Henry 'The Fonz' Winkler encourages dyslexic schoolgirl
A 12-year-old would-be star of the stage and screen who battles with dyslexia has received a boost from US actor and writer Henry Winkler who also has the condition.
Izzy Papworth was among 800 pupils from 15 Buckinghamshire schools who listened to Winkler at an event at Aylesbury's Waterside Theatre.
The former star of 70s sitcom Happy Days shared his experiences of struggling with writing and learning scripts.
Izzy, who can only learn by hearing, said the 65-year-old actor was a huge inspiration.
"I can't do it by seeing, it's just impossible," she said.
"It's put a little bit of pressure on me because I want to be an actor and you have to learn all the scripts and stuff, but I can do it."
She said that hearing about the star's experiences had been a "big, big, help".
The secondary school pupil added that while she finds reading, writing and spelling "very difficult", the help she has received is making things easier.
"Teachers know how to deal with it and I get lots more help than I used to, tonnes of help," she said.
Winkler said he struggled at school and did not even know he had the condition until he was in this thirties.
He now wants to let children know that they can achieve, however they learn.
"They all have greatness in them, and how they learn and at what rate they learn has nothing to do with how brilliant they are," he said.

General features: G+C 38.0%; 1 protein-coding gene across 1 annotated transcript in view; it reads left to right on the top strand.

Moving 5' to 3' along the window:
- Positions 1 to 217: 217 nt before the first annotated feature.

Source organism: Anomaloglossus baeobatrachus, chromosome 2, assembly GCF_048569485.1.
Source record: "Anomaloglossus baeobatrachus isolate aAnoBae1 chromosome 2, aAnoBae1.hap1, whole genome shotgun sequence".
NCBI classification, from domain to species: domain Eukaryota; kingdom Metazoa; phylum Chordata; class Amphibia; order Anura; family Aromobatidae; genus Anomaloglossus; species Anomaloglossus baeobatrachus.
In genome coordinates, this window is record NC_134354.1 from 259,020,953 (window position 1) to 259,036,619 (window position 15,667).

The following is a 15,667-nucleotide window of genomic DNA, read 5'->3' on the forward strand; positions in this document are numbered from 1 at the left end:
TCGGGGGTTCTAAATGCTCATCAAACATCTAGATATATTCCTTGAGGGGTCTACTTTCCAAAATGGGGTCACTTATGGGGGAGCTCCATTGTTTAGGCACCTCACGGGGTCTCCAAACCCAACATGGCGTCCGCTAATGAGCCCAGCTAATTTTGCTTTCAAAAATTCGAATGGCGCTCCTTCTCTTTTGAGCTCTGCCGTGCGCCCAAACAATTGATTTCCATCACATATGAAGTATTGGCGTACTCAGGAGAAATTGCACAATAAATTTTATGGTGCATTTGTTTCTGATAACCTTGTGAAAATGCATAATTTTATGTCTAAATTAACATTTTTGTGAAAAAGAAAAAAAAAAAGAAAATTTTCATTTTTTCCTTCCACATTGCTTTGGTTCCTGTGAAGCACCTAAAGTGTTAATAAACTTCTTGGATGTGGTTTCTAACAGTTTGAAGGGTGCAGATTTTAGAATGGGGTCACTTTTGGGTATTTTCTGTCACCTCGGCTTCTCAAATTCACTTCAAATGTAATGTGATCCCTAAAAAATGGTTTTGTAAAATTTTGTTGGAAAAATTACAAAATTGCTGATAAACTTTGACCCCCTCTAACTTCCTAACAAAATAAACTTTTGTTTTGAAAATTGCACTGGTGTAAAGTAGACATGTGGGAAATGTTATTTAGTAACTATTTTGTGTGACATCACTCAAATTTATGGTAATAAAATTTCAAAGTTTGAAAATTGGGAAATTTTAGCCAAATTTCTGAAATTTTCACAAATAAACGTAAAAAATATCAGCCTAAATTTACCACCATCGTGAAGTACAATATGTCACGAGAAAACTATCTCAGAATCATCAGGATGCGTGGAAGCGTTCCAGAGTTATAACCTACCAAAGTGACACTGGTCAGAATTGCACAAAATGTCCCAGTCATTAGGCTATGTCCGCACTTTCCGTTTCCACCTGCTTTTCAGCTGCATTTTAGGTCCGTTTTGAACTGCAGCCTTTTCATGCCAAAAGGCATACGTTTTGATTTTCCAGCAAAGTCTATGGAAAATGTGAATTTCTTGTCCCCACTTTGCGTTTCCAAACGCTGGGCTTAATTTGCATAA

"In the beginning I thought [my learning challenge] would hinder me. In the beginning I didn't know that I could be successful, so that's what I learned and that's what I can pass on. I've had a wonderfully blessed life that continues today.
"I learn my words by going slowly, but for every human being there is another method but - there IS a method.
"You find how to negotiate and how to make friends with your learning challenge instead of letting your learning challenge beat you into the ground. That is what is important."
Izzy Papworth also revealed that she used to get bullied but things have changed.
"My school friends now understand pretty much, they were a bit confused at first but they're alright now."
Winkler hopes that by talking to large groups of children he can also help those who do not have the condition to understand that those who do learn in a different way.
"If you're different it's so easy to be made fun of and it's really important that we take care of each other and then everybody feels better," he said.